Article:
Ed Buck Conviction Documentary – In 2017 and 2019 respectively, Gemmel “Juelz” Moore and Timothy “Tim” Dean, two gay black men, both died of a meth overdose at the now-infamous Laurel Street apartment of Ed Buck, a once-influential Democratic donor, businessman and animal, LGBTQ+, political activist. The deaths sent shockwaves through LA’s LGBTQ+ community and particularly West Hollywood, LA’s gay mecca.
The ensuing media circus cooked up a spicy concoction of sex, drugs, race, and politics, but had no appetite for the in-depth human stories of who Gemmel and Tim truly were.
A riveting and emotional account of two gay black men who fell victim to Ed Buck, a wealthy white man who manipulated young black men into doing drugs and participating in his sexual fantasies, which led to their deaths. And, the lack of justice that was dealt them by the politicians the media, and law enforcement.
This is a great documentary that brings the personal and intimate details of the humanity of two men that the media denied the public. Thankfully, justice was finally served as Ed Buck got what he deserved, and some of those involved who did not live up to their responsibility lost their re-elections. I highly recommend this Film!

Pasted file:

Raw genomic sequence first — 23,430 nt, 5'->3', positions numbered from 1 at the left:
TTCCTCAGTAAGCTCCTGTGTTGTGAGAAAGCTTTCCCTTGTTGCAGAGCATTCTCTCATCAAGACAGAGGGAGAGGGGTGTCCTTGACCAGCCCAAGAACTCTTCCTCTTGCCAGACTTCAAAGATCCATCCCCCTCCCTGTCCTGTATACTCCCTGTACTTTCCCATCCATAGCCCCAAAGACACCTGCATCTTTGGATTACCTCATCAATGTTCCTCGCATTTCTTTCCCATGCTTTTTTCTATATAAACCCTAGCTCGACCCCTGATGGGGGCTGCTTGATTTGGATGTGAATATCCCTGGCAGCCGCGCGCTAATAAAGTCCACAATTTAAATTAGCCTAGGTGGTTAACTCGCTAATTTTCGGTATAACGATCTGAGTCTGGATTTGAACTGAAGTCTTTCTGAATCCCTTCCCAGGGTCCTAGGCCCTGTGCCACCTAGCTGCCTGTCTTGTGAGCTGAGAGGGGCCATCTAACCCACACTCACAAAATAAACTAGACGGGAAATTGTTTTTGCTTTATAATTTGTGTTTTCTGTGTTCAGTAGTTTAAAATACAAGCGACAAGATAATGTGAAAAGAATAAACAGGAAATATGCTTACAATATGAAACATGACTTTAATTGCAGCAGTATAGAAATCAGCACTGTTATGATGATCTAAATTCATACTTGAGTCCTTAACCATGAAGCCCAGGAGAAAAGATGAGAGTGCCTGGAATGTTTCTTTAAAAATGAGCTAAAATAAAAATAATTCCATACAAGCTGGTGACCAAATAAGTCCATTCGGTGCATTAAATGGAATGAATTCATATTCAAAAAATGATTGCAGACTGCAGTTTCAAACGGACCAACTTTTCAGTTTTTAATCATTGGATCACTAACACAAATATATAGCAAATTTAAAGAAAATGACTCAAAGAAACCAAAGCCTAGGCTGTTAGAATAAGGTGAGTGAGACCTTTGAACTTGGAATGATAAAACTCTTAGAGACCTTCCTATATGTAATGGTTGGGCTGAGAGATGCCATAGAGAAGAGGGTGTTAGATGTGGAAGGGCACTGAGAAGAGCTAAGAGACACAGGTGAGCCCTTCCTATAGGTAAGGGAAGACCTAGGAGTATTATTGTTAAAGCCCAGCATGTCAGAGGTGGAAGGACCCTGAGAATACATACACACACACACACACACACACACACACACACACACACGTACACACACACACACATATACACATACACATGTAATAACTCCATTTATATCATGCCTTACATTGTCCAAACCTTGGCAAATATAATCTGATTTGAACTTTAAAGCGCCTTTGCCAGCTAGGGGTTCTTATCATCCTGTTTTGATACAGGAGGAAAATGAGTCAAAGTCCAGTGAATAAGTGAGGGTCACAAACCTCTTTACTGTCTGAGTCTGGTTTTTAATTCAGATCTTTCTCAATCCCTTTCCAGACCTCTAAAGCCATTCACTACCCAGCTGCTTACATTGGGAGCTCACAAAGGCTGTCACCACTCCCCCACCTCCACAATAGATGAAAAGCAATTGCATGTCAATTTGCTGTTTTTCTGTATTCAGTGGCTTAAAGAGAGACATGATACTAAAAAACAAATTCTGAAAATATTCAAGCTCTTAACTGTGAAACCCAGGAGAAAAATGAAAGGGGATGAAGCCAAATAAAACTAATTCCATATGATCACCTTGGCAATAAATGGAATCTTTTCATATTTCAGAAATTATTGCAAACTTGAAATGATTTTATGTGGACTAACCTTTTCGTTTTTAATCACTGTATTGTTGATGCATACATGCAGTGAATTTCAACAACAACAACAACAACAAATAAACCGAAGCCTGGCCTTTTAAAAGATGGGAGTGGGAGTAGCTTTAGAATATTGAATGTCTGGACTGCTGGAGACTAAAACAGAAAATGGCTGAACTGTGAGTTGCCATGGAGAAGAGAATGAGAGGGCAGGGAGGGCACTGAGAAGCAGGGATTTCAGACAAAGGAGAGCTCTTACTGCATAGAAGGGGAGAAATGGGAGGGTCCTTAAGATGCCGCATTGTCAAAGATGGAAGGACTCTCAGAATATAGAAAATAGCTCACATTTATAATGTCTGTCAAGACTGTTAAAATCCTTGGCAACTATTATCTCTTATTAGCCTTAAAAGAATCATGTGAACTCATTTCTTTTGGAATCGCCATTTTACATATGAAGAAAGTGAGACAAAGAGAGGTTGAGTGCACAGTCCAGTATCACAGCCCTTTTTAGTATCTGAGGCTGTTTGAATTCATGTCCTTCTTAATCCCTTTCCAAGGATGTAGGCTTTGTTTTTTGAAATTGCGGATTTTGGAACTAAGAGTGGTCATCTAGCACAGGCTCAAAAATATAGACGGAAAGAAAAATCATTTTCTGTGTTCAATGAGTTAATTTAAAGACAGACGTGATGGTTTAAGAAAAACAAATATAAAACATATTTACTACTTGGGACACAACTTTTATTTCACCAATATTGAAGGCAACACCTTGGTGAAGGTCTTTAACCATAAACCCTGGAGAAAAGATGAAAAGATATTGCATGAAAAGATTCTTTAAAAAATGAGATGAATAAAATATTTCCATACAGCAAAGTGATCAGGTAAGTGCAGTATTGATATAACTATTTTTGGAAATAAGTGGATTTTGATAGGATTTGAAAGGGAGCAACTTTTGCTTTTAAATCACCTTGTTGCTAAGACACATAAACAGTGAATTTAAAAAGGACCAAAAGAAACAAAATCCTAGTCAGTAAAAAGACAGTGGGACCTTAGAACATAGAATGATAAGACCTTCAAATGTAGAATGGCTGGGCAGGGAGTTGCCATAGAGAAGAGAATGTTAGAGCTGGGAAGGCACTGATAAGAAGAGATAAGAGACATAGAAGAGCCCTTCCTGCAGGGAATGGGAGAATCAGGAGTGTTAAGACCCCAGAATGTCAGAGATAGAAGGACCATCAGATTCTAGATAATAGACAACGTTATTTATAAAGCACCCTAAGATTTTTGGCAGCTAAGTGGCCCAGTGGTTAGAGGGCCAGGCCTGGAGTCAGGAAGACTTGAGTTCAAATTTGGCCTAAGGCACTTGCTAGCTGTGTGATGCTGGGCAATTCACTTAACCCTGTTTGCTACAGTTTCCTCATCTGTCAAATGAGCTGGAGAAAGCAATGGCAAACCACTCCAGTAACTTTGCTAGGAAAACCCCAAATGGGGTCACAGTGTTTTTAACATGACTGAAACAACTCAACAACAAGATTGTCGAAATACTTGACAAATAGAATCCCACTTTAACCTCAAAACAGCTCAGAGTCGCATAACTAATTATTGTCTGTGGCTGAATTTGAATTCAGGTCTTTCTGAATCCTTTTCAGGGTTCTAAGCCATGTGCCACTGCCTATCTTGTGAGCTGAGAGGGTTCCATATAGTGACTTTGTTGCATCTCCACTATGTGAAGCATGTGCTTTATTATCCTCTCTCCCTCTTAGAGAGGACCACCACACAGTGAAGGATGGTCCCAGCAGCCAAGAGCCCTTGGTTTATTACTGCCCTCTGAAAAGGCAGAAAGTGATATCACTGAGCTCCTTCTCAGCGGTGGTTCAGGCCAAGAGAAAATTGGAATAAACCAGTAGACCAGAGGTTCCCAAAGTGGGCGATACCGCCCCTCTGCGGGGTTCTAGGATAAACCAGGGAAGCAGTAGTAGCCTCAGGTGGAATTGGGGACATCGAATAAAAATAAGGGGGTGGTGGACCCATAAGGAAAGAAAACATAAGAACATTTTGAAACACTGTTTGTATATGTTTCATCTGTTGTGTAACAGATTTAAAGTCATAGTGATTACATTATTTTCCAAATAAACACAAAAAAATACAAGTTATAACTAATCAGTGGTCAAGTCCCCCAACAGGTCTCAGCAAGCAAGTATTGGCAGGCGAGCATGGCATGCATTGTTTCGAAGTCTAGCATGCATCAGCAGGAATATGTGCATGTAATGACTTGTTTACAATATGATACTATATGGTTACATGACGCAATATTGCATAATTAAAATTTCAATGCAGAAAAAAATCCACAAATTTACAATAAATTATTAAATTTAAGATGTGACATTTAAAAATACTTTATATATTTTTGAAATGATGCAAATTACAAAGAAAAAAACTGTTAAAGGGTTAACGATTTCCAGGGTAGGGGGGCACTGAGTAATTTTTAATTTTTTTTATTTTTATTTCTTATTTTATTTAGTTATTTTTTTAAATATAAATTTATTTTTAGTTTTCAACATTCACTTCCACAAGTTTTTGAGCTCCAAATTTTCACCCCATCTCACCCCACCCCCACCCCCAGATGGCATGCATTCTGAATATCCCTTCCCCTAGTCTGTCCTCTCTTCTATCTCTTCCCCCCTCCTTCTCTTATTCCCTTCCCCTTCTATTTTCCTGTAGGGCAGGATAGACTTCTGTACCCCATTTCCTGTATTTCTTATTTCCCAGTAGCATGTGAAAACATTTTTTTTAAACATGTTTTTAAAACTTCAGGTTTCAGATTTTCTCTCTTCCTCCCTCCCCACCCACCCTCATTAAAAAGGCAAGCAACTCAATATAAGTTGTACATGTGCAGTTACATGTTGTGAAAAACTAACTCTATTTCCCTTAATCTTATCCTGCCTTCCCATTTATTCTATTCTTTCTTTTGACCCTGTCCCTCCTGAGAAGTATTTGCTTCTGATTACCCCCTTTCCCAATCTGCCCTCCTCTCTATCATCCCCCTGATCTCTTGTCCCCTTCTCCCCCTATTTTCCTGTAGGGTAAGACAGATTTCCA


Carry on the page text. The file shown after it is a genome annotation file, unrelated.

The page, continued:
Ed Buck Conviction Documentary – This documentary looks at Gemmel and Tim’s parallel walks of life through the eyes of their extended families: memories, correspondence, things they did and didn’t share with each other, and the reasons that led them to their tragic fate. The film simultaneously investigates the heinous details of the crimes and offers a cautionary tale that can help these events from happening in the future. Through these intimate recollections of their lost friends, each character exposes their own personal journey in dealing with grief and loss.
Being part of the LGBTQ+ community in Los Angeles, this is a story I’m extremely passionate about for many reasons. According to the DCD, from 2008 to 2017, the number of fatalities from meth in LA county rose by 707%; approximately one death per day. An alarming trend that I witness with my own eyes – in 2020 I myself lost a friend due to the meth epidemic.
I’m a member of the LA gay basketball league (LAMBDA), where Tim Dean used to play, so Tim’s death has affected my close social circle deeply. I hear their outcry for justice and I want to play my part in ensuring Gemmel and Tim’s deaths weren’t in vain. By shedding a light on their lives, told by authentic voices who knew them best, I want to provide Gemmel and Tim’s extended family a platform to grieve, to show who their friend really was, and to offer solutions to prevent these tragic events from happening in the future. I am extremely blessed to collaborate with very talented, diverse, and beautiful souls on this project.